When Pro-Life and Pro-Choice became good buddies

Oct
14
2016
by
Lynne McTaggart
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Imagine the following happening in America today: a group of women meeting regularly, half of the group pro-life and Trump supporters, and the other half pro-choice and Clinton supporters, each group respecting the other’s point of view and speaking together with compassion and understanding.

Impossible? That’s exactly what happened nearly 26 years ago.

Imagine the following happening in America today: a group of women meeting regularly, half of the group pro-life and Trump supporters, and the other half pro-choice and Clinton supporters, each group respecting the other’s point of view and speaking together with compassion and understanding.

Impossible? That’s exactly what happened nearly 26 years ago.

An argument in need of therapy
In December 1989, Laura Chasin, a family therapist in Cambridge, Massachusetts, was watching a rancorous debate on abortion between pro-choice and pro-life representatives.

The argument reminded Chasin of some of the same kind of behavior patterns she regularly dealt with in her practice with dysfunctional families. She wondered if some of the techniques that proved effective in therapy could also be applied to people whose political or social views were polarized.

Chasin created The Public Conversation Project by enlisting friends and acquaintances on both sides of the abortion issue to meet in order to deepen their understanding of each other by changing the way they communicate. She began holding meetings over buffet dinners, where the women could get to know each other before they disclosed on which side of the fence they stood.

In subsequent meetings, the women sat in a circle and took turns in a dialogue revealing their personal stories about abortion — the events in their lives that helped to shape their beliefs, the aspects of the issue they still wrestled with. In total Chasin hosted eighteen sessions with more than one-hundred different women.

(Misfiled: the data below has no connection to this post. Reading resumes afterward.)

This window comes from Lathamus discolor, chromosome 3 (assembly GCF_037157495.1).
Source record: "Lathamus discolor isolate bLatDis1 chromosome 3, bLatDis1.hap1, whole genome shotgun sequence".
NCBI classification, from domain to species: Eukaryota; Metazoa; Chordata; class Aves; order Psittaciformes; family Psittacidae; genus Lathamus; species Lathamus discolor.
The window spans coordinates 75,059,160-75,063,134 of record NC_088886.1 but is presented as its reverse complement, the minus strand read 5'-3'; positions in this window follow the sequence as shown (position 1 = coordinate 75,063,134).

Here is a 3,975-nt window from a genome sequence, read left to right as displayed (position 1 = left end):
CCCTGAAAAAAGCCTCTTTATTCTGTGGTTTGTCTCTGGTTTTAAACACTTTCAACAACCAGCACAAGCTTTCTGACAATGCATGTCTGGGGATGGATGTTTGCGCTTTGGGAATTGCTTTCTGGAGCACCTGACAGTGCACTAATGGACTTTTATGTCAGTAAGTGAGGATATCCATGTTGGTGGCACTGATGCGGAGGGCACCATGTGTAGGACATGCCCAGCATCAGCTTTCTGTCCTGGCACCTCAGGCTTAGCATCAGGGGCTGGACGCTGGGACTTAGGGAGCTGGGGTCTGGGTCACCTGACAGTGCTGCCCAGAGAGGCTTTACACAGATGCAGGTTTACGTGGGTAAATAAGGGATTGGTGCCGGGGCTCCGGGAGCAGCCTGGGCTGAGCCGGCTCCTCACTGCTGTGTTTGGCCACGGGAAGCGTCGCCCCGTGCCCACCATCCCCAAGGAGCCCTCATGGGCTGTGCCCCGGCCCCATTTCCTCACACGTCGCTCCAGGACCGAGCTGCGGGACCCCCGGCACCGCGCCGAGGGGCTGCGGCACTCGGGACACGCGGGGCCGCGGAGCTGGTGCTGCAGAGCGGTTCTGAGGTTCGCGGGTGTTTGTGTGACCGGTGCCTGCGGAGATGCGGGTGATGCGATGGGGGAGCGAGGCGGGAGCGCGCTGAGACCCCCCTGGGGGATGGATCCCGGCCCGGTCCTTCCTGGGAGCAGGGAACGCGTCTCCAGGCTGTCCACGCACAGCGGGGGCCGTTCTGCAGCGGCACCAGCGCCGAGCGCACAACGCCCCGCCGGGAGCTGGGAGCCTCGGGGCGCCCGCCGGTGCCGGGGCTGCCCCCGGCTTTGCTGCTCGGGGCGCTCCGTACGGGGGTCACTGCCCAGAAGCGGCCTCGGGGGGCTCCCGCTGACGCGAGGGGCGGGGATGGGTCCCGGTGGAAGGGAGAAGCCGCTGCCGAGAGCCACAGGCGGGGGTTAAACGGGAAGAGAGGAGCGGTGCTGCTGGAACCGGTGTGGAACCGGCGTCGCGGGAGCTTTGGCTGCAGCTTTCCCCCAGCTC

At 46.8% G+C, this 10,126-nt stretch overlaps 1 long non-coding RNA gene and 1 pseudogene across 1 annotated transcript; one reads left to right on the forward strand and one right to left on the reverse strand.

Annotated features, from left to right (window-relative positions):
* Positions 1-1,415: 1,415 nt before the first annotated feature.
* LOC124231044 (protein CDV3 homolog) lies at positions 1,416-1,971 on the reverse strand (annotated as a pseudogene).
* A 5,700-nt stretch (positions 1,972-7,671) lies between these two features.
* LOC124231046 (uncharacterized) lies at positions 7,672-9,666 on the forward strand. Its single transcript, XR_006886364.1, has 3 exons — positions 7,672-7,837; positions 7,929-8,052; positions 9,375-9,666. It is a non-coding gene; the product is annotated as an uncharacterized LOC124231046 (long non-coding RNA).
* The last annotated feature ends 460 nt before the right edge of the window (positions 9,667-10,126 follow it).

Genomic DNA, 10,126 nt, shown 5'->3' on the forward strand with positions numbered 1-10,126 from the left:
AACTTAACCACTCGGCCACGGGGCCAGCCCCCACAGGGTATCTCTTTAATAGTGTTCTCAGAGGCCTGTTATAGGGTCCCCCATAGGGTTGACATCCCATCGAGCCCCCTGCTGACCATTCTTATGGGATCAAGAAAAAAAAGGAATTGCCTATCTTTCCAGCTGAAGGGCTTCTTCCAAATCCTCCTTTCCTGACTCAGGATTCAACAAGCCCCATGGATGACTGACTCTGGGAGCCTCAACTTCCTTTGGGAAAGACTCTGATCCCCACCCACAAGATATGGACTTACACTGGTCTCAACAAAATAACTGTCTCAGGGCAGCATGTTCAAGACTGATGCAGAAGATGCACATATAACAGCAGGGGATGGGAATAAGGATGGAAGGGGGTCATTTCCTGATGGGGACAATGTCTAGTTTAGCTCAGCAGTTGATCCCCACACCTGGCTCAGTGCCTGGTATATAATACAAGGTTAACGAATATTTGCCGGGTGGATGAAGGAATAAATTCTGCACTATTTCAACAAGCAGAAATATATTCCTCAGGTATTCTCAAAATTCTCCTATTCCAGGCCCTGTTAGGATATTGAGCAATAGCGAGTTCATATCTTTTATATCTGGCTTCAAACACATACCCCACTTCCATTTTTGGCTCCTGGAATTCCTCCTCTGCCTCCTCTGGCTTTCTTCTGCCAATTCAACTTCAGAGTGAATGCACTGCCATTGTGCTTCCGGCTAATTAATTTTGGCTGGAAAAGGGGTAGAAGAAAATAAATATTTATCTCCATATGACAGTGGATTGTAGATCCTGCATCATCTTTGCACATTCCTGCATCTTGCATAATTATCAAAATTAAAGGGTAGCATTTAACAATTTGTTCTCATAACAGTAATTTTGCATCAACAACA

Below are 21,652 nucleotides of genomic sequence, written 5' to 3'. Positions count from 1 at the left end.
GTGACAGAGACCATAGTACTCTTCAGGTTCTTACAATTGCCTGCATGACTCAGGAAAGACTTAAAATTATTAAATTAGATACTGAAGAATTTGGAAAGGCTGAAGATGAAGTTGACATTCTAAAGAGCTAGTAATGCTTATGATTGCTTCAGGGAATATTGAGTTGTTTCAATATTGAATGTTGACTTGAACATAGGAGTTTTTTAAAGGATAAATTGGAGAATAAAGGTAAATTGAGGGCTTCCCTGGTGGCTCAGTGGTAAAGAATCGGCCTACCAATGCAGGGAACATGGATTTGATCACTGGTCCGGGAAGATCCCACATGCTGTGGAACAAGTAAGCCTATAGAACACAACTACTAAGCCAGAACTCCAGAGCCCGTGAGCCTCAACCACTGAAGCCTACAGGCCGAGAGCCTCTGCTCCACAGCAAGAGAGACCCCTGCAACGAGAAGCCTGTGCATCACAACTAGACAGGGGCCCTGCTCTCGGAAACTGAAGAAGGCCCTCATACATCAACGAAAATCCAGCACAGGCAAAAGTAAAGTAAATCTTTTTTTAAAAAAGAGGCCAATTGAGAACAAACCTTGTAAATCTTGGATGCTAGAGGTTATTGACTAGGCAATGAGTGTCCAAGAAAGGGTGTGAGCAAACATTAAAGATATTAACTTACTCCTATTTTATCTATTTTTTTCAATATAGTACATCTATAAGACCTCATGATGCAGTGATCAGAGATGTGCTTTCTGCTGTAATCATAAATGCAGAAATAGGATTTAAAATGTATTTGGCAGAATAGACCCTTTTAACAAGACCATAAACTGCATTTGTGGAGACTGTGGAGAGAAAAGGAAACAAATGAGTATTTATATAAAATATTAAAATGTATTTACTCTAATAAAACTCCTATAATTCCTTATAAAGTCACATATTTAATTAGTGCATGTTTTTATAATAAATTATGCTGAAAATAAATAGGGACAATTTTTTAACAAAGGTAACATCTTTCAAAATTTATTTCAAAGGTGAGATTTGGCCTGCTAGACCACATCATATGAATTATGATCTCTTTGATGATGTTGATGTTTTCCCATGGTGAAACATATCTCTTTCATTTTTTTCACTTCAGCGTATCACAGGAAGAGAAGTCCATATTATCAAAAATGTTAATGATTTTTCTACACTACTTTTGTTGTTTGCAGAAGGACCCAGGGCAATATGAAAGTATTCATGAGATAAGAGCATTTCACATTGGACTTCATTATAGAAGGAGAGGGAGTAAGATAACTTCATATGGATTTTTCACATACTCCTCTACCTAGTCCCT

Abortion clinic shooting
Then in December 30, 1994, when pro-life advocate John Salvi shot dead two and wounded four others at the Brookline Massachusetts Planned Parenthood and nearby Pre-term Health Services, six leading figures from the Massachusetts Pro-life and Pro-choice movements, including the director of the Pro-life Office of the Archdiocese of Boston and Nicki Nichols Gamble, the director of the Planned Parenthood League of Massachusetts, decided that it was vital that the two sides continue the dialogue.

The six women carried on meeting in secret for nearly six years.

Over time they learned to tone down inflammatory language like ‘murder” and learned to “speak in love, speak in respect, and speak in peace,” no matter how wide the differences.

Both sides joined forces to announce that the head of ProLife Virginia, who had sanctioned Salvi’s action as a “righteous deed,” was not welcome in Massachusetts; the pro-life leaders created a hotline system to alert the pro-choice leaders of the possibility of violence or physical danger.

At a service to honor the memory of the two who had been killed in the Salvi shootings, Gamble expressed gratitude of the “prayers of those who agree with us and the prayers of those who disagree.”

Who won the debate?
At the end of the six years, the group held a press conference. Members of the press wanted to know who had “won” the debate. Each of the six announced that the process of the dialogue had helped them to become firmer in their own views about abortion.

“So, it was a failure then?” asked a reporter.

“Oh, no,” replied one of the women. Although they had struggled with profound philosophical differences over the years, they had found the Bond between them and discovered how to treat each other with dignity and respect.
Now, you see, we party together. We watch each other’s children. We love each other.

Bishop and the Cambridge Dialogues all focus on communication that reveals the deeper narrative of each person’s life — how we come to believe what we believe and who we really are — and the connection that always exists at that deeper level of being.

The Cambridge women deliberately avoided sitting across the table in a confrontational manner, as is usually the case in negotiating or decision-making, but sat companionably side by side, in a circle. They sought higher ground — creative ways in which to work together — to offer better sex education to teenagers, greater help for teenage pregnancy, improved adoption programs.

However, the most important aspect of the dialogue is seeking out the “pool of common meaning.” By walking into the space between, you discover the common ground that is always there, even when worldviews collide.

As we go forward in this last leg of the American election, remember to listen harder when ‘the other’ tells you who they’re voting for and why they believe what they believe.

And when you respond, speak to them in love, speak in respect and speak in peace.

Lynne McTaggart

Lynne McTaggart is an award-winning journalist and the author of seven books, including the worldwide international bestsellers The Power of Eight, The Field, The Intention Experiment and The Bond, all considered seminal books of the New Science and now translated into some 30 languages.

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